The word tataki has two meanings when referring to Japanese food. The first meaning is used to describe a piece of beef or fish that is seared on the outside but left raw on the inside.
The style of tataki cooking is thought to have been developed by a 19th-century samurai named Sakamoto Ryoma, who learned how to grill meat from the European foreigners in the city of Nagasaki.
Bonito (skipjack tuna) has always been the preferred fish to use for tataki, but recently ahi tuna and salmon have become more popular choices. The beef that is usually prepared tataki style is either a filet mignon or a sirloin strip.
The art of tataki is achieved by quickly searing the meat over a grill that has high heat, giving crispiness to the skin but leaving the middle rare. When done correctly, the outside of the beef will be brown, while the fish should be white, and both will have a pink or red middle.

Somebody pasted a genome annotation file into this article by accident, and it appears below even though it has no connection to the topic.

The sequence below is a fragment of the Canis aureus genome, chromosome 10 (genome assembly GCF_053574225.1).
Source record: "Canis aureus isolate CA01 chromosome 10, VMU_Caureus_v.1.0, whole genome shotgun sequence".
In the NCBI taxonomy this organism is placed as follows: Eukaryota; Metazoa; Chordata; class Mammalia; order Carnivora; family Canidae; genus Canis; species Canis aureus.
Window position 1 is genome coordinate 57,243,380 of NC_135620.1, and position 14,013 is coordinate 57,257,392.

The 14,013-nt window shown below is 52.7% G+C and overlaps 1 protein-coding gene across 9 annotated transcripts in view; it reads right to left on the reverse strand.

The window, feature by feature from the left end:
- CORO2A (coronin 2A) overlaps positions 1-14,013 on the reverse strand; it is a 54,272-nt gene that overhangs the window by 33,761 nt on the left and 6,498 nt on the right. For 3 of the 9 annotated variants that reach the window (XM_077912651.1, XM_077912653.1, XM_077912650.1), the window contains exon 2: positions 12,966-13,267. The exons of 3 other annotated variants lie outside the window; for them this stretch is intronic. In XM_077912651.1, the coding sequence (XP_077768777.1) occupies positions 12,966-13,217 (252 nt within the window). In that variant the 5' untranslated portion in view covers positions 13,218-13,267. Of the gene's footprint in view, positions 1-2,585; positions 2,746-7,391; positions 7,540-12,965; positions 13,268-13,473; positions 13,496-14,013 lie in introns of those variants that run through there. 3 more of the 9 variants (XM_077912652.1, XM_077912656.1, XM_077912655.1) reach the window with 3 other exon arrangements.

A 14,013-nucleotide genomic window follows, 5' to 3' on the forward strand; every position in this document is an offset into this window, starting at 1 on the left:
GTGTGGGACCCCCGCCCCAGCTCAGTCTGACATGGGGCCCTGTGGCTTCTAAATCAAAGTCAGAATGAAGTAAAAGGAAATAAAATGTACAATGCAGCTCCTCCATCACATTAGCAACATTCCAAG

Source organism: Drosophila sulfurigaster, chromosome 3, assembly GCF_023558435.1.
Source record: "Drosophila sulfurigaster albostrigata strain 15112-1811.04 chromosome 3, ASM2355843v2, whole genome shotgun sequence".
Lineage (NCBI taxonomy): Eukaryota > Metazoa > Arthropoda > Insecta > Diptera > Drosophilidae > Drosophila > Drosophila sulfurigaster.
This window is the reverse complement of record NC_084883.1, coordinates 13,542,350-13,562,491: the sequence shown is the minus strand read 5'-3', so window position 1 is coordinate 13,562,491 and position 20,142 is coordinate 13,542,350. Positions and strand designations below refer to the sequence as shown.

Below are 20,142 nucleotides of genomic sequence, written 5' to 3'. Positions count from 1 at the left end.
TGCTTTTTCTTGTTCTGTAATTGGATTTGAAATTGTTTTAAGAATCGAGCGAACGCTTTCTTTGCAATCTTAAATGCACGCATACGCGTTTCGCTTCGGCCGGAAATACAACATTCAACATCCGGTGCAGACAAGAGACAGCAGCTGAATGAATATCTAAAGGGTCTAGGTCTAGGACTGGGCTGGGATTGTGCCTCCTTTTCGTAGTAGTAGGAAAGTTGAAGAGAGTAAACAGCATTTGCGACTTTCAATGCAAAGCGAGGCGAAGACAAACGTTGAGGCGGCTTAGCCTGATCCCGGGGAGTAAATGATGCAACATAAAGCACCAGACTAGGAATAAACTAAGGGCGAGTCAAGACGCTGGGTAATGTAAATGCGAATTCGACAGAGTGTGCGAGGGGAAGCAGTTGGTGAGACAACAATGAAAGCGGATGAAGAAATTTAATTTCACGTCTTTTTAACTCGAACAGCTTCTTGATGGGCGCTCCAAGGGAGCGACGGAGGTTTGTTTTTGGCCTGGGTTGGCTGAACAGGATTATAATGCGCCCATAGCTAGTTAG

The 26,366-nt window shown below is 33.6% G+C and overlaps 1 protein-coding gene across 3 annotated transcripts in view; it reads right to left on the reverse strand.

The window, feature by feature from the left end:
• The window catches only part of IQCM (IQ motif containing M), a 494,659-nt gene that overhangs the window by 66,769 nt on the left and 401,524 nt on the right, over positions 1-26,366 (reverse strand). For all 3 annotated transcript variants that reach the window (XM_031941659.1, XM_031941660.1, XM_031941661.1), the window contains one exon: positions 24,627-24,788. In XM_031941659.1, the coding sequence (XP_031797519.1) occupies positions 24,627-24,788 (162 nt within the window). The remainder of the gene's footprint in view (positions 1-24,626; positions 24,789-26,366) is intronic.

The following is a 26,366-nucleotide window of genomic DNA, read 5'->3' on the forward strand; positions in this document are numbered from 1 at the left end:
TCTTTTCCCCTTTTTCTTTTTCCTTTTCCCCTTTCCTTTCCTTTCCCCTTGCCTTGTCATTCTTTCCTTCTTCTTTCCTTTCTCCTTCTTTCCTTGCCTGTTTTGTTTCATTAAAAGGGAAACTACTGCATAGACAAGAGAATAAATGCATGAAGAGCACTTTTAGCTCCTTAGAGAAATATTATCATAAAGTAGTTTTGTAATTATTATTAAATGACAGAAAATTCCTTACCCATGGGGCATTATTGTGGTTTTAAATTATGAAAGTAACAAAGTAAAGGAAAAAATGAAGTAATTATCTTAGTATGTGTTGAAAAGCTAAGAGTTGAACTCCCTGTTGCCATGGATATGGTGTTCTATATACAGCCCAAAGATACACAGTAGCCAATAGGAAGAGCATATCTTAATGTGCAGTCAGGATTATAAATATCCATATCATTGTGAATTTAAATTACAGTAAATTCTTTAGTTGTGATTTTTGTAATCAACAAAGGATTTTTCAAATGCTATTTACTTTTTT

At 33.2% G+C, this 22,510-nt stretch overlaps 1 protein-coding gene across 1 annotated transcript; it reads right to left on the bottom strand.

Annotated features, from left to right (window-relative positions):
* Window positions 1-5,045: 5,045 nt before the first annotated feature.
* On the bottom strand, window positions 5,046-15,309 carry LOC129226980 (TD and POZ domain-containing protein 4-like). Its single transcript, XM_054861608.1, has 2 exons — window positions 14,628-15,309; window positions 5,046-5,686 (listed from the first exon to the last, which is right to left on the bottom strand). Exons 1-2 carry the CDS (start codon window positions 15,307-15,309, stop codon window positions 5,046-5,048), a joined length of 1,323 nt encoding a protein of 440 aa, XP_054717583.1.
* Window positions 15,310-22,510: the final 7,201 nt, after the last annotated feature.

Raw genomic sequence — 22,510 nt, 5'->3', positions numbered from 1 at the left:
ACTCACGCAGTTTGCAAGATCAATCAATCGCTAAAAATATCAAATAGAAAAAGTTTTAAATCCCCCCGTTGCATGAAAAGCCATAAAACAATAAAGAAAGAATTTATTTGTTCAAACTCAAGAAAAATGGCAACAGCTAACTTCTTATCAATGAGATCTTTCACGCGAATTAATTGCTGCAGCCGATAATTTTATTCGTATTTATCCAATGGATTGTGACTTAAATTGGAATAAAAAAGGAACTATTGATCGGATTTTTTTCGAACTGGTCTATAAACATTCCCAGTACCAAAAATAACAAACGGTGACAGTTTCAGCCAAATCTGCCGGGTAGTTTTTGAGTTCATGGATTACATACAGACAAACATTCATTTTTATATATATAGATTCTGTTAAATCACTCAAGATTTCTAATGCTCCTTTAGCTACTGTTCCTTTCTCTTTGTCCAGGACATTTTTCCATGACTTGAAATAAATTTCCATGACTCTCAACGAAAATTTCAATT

Once the fish is flash-grilled, many chefs will submerge it to stop its cooking process. But because immersing the fish can wash away good fat and flavor, other chefs prefer to let the fish cool by fanning it, then thinly slicing it and presenting it to the guest to eat.
The second meaning of tataki comes from the verb tataku, which means to pound or hammer. However, it’s not the actual meat that’s being pounded. Instead, it’s ginger, which is ground or pound into a paste.
To experience the art of tataki yourself, come dine with us at the Shōgun Japanese Steakhouse located in Orlando on International Drive. Our restaurant is a perfect choice, whether you have a large group or a party of two. Book your reservation today by calling 407-352-1607.